Eight Samplers Under $300 for Producers on a Budget
The price points on entry-level samplers and sequencers have, arguably, never been more affordable.
With the country’s COVID numbers soaring, there’s a solid (veering towards imminent) chance a lot of you are about to (once again,) have a good bit of time on your hands in the not too distant future.
Grappling with the first wave of the pandemic, many of us, over the last eight months or so, became surprisingly decent bakers, meditators, and serial hobbyists in general. But if you’ve ever had even the smallest interest in music production, round two (or three, depending on precisely where you are in the country,) is as good a time as ever to hone your touch and ear as a beatmaker. Sure, the downtime will be a resource unto itself. But the price points on entry-level samplers and sequencers have, arguably, never been more approachable. And that doesn’t even take into account the additional inventory-clearing Black Friday deals and discounts that will very likely outlast this giving season.
So treat yourself (if you can,) dear beatmaker. There’s a range of machines (several of which have been go-to pieces of hardware in the respective arsenals of legends,) you can scoop, even if that second stimulus check never turns up. And we’ve combed through the consumer reports to compile a list of the best new and used samplers to cop.
Here are eight samplers under $300 for any fully-formed or fledgling producer on a budget.
Compact and stacked with functionality, Akai‘s MPX16 is a mobile-friendly sampler that could easily double as the centerpiece to your first studio buildout. With 16 touch-sensitive pads, an SD card reader, and an on-board stereo microphone, you can capture a sound live or upload your own samples to chop at leisure. And at just $254.99 (or well below that on the secondhand market,) it’s one of the most affordable samplers out there.
Native Instruments Maschine MKII
Though it was replaced by Native Instruments‘ third-generation workstation a few years back, the Maschine MK2 is still a beast in its own right. The largest and most vibrant device on this list, the MK2 is a sturdy and beautifully-built sampler that’s developed a cult following for a unique and intuitive workflow, as well as its colorful 16-pad layout and customizable chassis. A new one will be hard to come by, but you can grab a used MK2 on Amazon or Reverb for $300 or less.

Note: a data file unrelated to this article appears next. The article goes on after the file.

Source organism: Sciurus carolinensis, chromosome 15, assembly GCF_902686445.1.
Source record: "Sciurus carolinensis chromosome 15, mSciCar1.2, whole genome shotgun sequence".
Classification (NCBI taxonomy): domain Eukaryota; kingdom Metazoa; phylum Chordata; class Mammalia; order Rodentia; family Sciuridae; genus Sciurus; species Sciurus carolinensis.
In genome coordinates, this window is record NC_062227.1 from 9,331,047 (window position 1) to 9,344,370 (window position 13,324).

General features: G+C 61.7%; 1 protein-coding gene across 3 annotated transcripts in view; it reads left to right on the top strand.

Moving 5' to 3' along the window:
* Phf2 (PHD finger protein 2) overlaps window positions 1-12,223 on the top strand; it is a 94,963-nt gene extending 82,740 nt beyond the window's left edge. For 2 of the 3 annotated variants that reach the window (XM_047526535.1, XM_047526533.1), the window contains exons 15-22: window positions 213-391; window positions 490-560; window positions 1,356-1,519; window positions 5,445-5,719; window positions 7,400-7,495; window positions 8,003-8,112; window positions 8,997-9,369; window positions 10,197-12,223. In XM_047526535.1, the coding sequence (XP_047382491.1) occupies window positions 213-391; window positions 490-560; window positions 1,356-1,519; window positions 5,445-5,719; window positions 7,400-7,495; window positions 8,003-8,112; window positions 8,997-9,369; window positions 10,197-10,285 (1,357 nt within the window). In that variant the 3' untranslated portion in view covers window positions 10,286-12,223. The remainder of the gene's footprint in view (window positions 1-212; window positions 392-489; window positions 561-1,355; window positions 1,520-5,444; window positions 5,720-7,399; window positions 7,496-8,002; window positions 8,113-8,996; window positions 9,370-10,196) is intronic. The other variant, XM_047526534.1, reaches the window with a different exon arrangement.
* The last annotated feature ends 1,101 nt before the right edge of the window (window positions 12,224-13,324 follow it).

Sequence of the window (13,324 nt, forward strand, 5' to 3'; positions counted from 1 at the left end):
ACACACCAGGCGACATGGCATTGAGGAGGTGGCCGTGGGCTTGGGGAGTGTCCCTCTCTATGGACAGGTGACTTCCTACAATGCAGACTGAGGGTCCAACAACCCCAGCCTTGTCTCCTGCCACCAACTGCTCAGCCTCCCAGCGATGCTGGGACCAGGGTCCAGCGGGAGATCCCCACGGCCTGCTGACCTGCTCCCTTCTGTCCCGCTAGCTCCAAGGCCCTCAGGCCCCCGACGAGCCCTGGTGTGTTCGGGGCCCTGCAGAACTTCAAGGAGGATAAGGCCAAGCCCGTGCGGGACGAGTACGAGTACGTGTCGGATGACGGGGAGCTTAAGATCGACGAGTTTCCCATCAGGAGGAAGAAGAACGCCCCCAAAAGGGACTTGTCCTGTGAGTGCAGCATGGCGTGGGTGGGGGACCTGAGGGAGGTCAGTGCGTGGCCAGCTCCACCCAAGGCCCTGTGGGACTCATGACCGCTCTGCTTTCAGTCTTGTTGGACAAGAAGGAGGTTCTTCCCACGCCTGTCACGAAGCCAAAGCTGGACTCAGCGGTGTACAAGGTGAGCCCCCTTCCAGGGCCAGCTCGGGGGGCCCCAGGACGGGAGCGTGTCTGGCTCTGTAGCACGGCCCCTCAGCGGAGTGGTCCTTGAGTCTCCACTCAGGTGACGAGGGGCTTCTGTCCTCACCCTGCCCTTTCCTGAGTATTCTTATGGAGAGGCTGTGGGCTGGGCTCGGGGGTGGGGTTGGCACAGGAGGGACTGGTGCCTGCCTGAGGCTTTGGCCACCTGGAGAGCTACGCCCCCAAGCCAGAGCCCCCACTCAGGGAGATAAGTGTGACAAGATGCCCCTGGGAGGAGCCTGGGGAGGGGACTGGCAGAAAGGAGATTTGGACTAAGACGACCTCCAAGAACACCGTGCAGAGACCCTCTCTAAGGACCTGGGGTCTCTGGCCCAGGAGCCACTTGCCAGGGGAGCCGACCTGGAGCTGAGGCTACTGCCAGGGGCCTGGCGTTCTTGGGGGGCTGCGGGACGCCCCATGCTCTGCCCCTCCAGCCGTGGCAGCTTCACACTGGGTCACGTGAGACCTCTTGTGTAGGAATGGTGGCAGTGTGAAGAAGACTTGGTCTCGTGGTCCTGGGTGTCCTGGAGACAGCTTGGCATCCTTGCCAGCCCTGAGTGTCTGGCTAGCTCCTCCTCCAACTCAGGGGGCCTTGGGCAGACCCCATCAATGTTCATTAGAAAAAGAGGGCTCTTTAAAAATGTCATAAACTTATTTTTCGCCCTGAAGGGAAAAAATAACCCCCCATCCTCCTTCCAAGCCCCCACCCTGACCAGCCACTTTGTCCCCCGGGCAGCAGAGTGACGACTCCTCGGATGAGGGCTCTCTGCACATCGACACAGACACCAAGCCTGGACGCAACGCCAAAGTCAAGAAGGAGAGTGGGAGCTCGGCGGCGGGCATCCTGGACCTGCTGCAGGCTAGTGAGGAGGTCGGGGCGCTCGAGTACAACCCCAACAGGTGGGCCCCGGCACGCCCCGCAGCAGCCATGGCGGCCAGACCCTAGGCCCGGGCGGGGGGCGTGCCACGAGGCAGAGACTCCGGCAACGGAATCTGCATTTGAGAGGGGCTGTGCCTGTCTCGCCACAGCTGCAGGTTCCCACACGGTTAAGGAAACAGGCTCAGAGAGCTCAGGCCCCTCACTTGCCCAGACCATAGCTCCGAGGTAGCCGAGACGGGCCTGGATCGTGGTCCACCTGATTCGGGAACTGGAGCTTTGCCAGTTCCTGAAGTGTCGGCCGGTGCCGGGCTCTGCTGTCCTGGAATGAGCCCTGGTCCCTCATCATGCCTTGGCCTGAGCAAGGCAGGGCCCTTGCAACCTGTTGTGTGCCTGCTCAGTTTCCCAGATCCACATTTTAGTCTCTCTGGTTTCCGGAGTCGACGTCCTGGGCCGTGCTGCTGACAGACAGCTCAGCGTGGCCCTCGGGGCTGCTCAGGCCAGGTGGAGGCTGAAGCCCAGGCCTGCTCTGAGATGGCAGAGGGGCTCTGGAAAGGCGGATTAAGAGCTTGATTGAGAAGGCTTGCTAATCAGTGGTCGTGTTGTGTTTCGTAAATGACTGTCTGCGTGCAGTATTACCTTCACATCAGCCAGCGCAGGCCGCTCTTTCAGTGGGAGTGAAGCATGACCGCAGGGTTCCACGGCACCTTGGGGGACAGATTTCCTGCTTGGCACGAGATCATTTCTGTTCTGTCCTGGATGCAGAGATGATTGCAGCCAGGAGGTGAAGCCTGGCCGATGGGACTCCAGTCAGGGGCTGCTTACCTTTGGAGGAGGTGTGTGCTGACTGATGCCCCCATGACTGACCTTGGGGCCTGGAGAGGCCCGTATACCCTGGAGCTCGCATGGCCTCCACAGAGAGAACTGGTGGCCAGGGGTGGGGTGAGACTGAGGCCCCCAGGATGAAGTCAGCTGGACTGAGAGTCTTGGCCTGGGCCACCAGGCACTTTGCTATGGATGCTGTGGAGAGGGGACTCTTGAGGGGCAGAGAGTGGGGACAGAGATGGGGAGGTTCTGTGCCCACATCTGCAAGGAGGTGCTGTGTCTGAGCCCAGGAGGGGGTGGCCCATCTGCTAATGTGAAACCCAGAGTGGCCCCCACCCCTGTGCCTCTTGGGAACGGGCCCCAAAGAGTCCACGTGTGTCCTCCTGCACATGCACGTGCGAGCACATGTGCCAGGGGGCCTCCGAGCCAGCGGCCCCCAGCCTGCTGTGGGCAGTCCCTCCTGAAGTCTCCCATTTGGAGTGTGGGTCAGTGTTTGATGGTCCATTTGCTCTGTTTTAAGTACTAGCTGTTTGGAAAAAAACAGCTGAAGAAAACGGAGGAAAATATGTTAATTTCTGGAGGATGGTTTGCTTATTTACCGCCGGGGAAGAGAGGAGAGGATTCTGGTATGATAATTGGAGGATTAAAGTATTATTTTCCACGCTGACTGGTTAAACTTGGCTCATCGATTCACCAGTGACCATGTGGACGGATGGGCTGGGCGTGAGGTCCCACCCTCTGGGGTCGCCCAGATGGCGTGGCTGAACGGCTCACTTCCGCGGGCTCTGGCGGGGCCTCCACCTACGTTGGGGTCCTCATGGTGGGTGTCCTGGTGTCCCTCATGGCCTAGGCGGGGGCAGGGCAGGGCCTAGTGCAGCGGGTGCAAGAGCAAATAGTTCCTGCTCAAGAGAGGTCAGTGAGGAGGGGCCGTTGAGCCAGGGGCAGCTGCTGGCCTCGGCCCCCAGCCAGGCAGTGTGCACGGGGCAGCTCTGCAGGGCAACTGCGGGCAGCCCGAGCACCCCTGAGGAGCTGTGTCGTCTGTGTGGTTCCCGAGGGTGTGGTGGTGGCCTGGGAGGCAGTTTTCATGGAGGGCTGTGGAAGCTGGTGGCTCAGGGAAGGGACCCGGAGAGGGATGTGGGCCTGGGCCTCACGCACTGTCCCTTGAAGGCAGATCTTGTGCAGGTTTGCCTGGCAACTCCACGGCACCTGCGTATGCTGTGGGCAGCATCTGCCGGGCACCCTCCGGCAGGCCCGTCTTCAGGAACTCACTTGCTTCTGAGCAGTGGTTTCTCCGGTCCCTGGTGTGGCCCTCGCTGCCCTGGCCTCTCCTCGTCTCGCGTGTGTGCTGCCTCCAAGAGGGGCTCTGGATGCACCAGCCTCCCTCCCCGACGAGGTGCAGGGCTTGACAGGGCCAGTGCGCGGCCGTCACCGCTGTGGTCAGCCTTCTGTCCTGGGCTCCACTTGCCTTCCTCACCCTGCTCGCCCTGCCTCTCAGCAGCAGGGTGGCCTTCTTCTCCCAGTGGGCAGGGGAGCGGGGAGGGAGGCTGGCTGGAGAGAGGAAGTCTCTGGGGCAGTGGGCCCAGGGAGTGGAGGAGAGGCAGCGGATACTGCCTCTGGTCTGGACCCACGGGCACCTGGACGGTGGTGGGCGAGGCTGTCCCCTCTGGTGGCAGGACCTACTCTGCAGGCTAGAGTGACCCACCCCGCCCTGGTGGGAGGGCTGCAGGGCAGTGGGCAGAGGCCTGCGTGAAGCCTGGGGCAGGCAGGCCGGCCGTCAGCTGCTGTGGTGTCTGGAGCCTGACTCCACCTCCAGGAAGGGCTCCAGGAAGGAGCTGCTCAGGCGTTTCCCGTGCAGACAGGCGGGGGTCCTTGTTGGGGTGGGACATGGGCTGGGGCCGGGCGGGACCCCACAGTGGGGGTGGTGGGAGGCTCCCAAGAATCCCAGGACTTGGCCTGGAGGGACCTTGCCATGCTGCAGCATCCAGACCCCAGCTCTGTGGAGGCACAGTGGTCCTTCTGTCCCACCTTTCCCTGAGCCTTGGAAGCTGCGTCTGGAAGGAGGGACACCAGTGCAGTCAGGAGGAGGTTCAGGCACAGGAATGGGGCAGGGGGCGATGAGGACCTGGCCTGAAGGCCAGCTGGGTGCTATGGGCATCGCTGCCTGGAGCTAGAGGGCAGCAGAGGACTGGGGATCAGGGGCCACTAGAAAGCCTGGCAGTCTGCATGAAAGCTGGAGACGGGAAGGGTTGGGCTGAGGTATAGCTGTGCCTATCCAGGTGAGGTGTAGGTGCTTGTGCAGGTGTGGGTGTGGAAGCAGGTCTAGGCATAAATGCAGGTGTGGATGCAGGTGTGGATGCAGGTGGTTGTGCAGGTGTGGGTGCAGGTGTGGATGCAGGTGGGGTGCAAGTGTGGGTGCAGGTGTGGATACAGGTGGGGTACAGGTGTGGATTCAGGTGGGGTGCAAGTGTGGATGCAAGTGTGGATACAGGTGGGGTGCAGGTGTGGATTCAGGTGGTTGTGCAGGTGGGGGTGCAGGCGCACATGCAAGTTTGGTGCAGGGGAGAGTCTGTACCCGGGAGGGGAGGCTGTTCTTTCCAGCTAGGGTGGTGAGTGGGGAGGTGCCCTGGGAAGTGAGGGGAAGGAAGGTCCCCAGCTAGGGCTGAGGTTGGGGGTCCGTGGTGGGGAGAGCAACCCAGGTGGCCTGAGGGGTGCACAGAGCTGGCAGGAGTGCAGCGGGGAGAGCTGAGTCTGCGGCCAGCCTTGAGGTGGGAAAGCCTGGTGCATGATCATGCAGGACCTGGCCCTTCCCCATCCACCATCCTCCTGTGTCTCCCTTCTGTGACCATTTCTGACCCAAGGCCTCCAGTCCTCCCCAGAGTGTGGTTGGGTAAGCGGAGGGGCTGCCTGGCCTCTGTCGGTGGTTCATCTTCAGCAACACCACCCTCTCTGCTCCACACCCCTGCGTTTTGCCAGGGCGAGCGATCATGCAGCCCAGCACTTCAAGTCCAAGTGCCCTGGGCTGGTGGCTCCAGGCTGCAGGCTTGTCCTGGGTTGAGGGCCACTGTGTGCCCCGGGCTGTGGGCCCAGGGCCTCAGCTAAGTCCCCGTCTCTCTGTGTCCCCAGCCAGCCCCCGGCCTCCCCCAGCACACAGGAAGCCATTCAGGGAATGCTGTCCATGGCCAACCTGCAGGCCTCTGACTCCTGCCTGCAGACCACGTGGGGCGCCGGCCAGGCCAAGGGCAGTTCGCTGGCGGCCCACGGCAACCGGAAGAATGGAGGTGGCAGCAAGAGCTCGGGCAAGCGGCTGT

Teenage Engineering PO-133
Don’t be fooled by the toy-like appearance of the PO-133. This special edition micro-sampler from Teenage Engineering is a deceptively sophisticated piece of hardware that features an on-unit microphone, 40-seconds of memory, and pre-loaded Street Fighter sounds. Oh, and it runs on a pair of AAA batteries. Realistically, the PO-133 won’t be the cornerstone device in anyone’s aresenal. But those seeking a cheap sampling and sequencing solution ($89 via Teenage Engineering) should take note.
Korg Electribe 2
While it’s probably best paired with other instruments, Korg‘s Electribe 2 Sampler works damn well all on its own. The sleek, yet surprisingly heavy, frame offers a weighted base for finger drumming. The interface is streamlined and intuitive. And it adds a polyphonic function that allows users to play multiple pads at once, not unlike a synthesizer. Factor in an SD cardreader and a price point that’s easy on the wallet ($300 via Reverb,) and you’ve got a very well-rounded sampler to refine your chops.
Boss Dr. Sample SP-303
Nearing two decades since it was discontinued, Boss’ SP-303 remains the gold standard for on-the move sample-based production. And though it comes with a bit of a learning curve, mastering the iconic machine and the array of effects it houses will transfer well should you ever decide to make the jump to a more modern device. If you’re up for the challenge, you can grab an SP-303 for $300 or just under on eBay today.
Roland‘s recalibrated take on the iconic SP-303 sampler has plenty in common with its elder (including the learning curve, the slightly pricier tag, and the grip of stellar effects.) But the revamp of Boss’ breakout phrase sampler is well worth the investment. The SP-404 features four more pads than its predecessor, a line/mic input to record directly into the machine, and a CF card reader to load and unload your sounds. With a brawnier build, it’s not quite as mobile as the 303. But honestly, who’s going anywhere these days? Find yours on eBay or Reverb today.
Native Instruments Maschine Mikro MKIII
The condensed version of Native Instruments’ Maschine series is a solid option for novice beatmakers. It features 16 large (almost oversized,) velocity-sensitive pads and a “Smart Strip” that allows you to strum chords and manipulate sounds, but lacks the flashy display and snappy software navigation of its big brother. But if you’re already comfortable with a DAW and want a portable production station with great feel and responsiveness, the Mikro MKIII is a great option that, at $269, won’t have you breaking the bank.
Ableton Live’s Simpler
While it’s certainly not a standalone piece of hardware, for the money, Ableton Live’s Simpler virtual instrument is one of the most precise and accessible samplers in the game. Simpler comes stock in even the Intro version of Live 10 (which is now just $79,) and it offers users a full range of functionality without any external controllers at all. Just load up some audio, cut it up as finely as you’d like, and get to stitching those segments together with just your computer’s keyboard as the controller. No external machines necessary.